Airlines 'looking forward to their day in court' in merger suit, lawyers say

“Certainly there are any number of combinations of connecting flights that could theoretically compete, but that’s true of any transaction in the airline industry,” Sims said. “Certainly it was true of transactions in the airline industry in the [recent] past.”

The proposed US Airways-American merger follows previous combinations by Delta and Northwest Airlines, United and Continental Airlines and Southwest and AirTran Airways, all since 2008.

The airlines, which are currently the nation’s fourth and fifth largest carriers, announced earlier this year that they would combine forces in an $11 billion deal

The Justice Department did not intervene in any of the earlier airline mergers.

The agency said on Tuesday that it was stepping in to attempt to block the U.S. Air-American merger to protect airline passengers from higher flight prices, however.

“This transaction would result in consumers paying the price — in higher airfares, higher fees and fewer choices,” Attorney General Eric HolderEric H. HolderJuan Williams: Momentum builds against gerrymandering GOP worries as state Dems outperform in special elections House votes to curb asset seizures MORE said. “Today’s action proves our determination to fight for the best interests of consumers by ensuring robust competition in the marketplace.”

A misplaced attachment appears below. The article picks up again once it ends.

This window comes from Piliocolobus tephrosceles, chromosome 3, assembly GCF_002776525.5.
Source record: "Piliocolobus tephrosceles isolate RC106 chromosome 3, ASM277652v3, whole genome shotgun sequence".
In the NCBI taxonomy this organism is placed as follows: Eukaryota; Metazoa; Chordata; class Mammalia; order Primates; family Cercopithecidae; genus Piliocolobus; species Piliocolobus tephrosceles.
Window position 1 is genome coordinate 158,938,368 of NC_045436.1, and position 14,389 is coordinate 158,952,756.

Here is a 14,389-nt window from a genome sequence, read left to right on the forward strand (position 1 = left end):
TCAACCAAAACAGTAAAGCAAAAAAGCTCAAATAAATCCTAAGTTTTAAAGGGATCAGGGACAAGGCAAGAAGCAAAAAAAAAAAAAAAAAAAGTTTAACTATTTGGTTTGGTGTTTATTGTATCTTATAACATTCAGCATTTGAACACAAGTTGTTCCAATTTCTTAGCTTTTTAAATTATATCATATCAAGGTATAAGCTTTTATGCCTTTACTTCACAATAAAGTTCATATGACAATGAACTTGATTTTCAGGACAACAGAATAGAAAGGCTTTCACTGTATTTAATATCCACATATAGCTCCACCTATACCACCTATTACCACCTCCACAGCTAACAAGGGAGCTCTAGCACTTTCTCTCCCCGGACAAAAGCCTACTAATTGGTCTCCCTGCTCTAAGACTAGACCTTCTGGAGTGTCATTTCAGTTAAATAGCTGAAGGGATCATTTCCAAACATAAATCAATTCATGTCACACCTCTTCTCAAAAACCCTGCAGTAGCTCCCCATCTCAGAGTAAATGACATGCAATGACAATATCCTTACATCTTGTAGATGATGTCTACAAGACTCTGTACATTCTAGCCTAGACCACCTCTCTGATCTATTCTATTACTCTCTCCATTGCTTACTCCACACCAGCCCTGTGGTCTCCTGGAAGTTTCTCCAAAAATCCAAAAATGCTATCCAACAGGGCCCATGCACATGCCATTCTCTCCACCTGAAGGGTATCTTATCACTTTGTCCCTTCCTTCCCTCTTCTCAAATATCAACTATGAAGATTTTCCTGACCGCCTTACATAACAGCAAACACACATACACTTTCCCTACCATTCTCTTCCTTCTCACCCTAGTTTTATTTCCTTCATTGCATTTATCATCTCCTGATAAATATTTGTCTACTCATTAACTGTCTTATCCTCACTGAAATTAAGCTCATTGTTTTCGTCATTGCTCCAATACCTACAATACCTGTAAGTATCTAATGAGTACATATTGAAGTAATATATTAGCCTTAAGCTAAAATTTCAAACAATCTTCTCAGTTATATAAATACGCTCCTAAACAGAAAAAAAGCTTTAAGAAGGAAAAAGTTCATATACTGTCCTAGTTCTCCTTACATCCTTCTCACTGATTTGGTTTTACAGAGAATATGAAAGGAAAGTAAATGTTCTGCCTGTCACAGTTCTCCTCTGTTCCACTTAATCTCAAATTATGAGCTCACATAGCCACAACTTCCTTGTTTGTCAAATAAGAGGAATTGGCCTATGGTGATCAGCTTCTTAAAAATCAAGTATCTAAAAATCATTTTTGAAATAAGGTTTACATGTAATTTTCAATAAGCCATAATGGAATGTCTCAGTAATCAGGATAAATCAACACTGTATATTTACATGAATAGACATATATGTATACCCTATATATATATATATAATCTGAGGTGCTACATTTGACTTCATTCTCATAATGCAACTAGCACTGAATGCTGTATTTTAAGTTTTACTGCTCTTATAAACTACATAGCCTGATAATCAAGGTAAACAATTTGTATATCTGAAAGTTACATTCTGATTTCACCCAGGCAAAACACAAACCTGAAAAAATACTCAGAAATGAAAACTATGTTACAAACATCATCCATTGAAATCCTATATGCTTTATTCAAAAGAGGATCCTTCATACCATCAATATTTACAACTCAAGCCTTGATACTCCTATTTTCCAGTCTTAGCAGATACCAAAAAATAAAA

U.S. Airways attorney Rich Parker said on Wednesday that the companies “are looking forward to their day in court.”

“In the United States, only a federal judge can stop a merger,” Parker said. “DOJ cannot stop a merger; they can only ask a judge to agree with its argument.”
Parker said the DOJ’s argument misrepresented the details of the proposed merger between U.S. Air and American.

“Number 4 and number 5 are combining forces to create a network comparable to United and Delta, repairing flaws in the [route] structures of American and U.S. Airways,” Parker said. “One would get the impression from this complaint that this is an industry in which people are coordinating on price and not competing. The evidence at trial is going to show that this is industry that extremely difficult to coordinate because prices are changing everyday.”

The companies have said they would become the largest U.S. airline if they are allowed to proceed with their merger.